It’s the most successful magazine programme the BBC has produced, making millions for BBC Worldwide, it’s commercial arm.
So when the BBC announced that Top Gear’s lead presenter Jeremy Clarkson had been suspended and forthcoming programmes wiped from the schedule, it became the most talked about subject in both traditional media and social networks.
Clarkson, it has to be said, is no stranger to controversy. Usually, he manages to upset a right-on left winger who knits their own lentils by talking about an amusing stereotype as the rest of us would do with our friends. No one is spared: not his friends, certainly not politicians and he has even managed to upset entire countries.
Other times, it’s been accusations of racism,most notably when he mumbled a traditional children’s verse which contained the word ‘nigger’ and collectively sent the BBC and the Guardian offices into fits of palpitations.
But Clarkson and the team have a huge following precisely because they are not politically correct: it’s the only programme on the BBC which isn’t biased towards the left and which challenges, ney openly goes against the green mantra that all cars are bad and climate change can be prevented by everyone driving a Pruis and going caravanning to avoid long haul flights.
And that it is essentially a factual programme which attracts the likes of Cameron Diaz and Simon Cowell as well as Formula 1 drivers to take a spin in the ‘reasonably priced car’ must stick in the craw of the diversity and environmental awareness managers.
So in celebration of someone inside the BBC challenging their own guidelines, here’s a countdown of our top ten Clarkson moments:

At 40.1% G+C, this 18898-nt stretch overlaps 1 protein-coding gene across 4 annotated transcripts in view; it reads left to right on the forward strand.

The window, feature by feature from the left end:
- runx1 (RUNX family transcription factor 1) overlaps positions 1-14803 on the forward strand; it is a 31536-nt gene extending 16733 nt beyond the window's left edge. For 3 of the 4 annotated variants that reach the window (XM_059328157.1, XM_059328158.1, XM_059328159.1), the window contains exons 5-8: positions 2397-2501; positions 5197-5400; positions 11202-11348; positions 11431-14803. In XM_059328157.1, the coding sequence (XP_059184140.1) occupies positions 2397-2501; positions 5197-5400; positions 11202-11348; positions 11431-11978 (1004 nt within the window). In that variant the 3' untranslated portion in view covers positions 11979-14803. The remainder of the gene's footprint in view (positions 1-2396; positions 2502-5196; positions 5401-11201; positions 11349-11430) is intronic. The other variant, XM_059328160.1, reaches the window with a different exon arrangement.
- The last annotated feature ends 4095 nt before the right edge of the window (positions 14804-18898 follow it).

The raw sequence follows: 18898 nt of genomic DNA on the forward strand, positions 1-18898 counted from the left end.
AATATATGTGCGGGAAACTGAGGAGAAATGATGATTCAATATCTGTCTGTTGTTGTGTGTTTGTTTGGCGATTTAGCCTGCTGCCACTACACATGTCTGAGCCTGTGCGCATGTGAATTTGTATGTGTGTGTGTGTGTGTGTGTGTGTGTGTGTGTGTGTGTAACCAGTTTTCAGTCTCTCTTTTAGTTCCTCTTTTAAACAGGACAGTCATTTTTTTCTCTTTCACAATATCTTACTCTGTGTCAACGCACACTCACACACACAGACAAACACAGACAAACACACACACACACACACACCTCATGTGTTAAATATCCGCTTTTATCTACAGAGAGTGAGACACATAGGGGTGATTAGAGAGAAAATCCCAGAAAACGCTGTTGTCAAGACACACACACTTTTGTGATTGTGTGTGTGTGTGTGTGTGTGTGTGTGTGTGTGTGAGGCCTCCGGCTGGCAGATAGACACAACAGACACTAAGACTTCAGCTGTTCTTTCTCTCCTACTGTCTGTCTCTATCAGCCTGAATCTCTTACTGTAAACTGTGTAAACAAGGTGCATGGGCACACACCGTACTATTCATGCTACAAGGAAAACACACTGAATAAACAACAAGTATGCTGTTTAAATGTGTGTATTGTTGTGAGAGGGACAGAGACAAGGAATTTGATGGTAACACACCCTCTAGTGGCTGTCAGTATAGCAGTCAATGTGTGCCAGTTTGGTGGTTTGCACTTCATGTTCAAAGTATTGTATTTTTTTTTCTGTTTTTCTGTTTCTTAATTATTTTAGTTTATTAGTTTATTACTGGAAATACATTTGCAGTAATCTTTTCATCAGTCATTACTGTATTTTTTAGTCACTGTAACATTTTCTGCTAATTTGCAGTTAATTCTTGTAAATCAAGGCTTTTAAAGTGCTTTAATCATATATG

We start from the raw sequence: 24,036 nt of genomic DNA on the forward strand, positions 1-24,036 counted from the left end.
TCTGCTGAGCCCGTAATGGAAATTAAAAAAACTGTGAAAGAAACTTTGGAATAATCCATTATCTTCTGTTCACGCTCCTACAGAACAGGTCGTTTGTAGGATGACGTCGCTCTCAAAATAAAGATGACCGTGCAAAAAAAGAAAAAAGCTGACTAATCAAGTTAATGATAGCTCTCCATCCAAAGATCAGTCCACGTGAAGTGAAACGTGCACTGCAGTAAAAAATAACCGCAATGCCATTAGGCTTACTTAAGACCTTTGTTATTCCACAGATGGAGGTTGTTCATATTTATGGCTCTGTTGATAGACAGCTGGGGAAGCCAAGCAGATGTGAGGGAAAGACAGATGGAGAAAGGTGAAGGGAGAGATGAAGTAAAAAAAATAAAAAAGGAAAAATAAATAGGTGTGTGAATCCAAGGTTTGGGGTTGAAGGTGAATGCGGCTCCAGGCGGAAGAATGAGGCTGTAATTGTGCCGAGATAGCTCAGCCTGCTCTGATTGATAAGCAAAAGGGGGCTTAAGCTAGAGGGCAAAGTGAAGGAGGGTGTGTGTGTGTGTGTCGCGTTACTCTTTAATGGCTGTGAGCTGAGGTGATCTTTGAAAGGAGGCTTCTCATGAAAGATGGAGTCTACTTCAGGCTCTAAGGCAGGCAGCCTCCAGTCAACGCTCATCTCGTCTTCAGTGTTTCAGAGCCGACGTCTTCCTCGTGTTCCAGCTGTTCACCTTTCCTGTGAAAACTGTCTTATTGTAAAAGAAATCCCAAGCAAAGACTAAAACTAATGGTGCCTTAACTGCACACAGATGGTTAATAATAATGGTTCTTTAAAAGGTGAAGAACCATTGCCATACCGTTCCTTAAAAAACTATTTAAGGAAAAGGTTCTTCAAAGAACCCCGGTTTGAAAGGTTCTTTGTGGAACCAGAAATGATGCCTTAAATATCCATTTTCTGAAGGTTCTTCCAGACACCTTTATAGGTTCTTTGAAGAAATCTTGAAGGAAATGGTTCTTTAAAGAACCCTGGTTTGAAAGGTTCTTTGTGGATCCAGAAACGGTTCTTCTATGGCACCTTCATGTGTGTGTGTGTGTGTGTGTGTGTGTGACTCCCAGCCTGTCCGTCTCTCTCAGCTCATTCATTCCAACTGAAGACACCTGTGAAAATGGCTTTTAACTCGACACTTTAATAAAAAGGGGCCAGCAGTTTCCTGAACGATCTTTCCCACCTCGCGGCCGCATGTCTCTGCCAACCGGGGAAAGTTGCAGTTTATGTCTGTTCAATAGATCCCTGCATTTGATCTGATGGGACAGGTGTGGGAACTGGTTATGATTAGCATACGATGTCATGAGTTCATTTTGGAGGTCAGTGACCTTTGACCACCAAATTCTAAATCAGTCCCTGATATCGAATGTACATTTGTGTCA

10) The ‘sensible Fiesta’ test
Never let it be said that JC and the Top Gear team don’t listen to audience feedback. When one viewer wrote in to complain about the number of ‘sensible cars’ the programme road tested, the team decided to take a Ford Fiesta out for a spin before subjecting it to the traditional car tests of being chased through a shopping centre, landing on a beach surrounded by helicopters.
9) The DB9 vs Eurostar
Clarkson takes on Hammond and May in a race to Monte Carlo: him in an Aston Martin DB9, them on public transport. Audiences are left cheering as Clarkson and the car win the race while the state funded eurostar and impressive French railway network come in last. Cars 1, Public Transport 0.
8) The Race To Olso
Because travelling across one country wasn’t enough, the next challenge which must have caused Caroline Lucas to reach for her ethically resourced pen and paper to complain was the race to Oslo. This time, Clarkson , driving a McLaren Mercedes SLR races James and Richard who make the 1,320 mile journey by plane, boat and bus. Car 2, public transport 0.
7) The Botswana Special.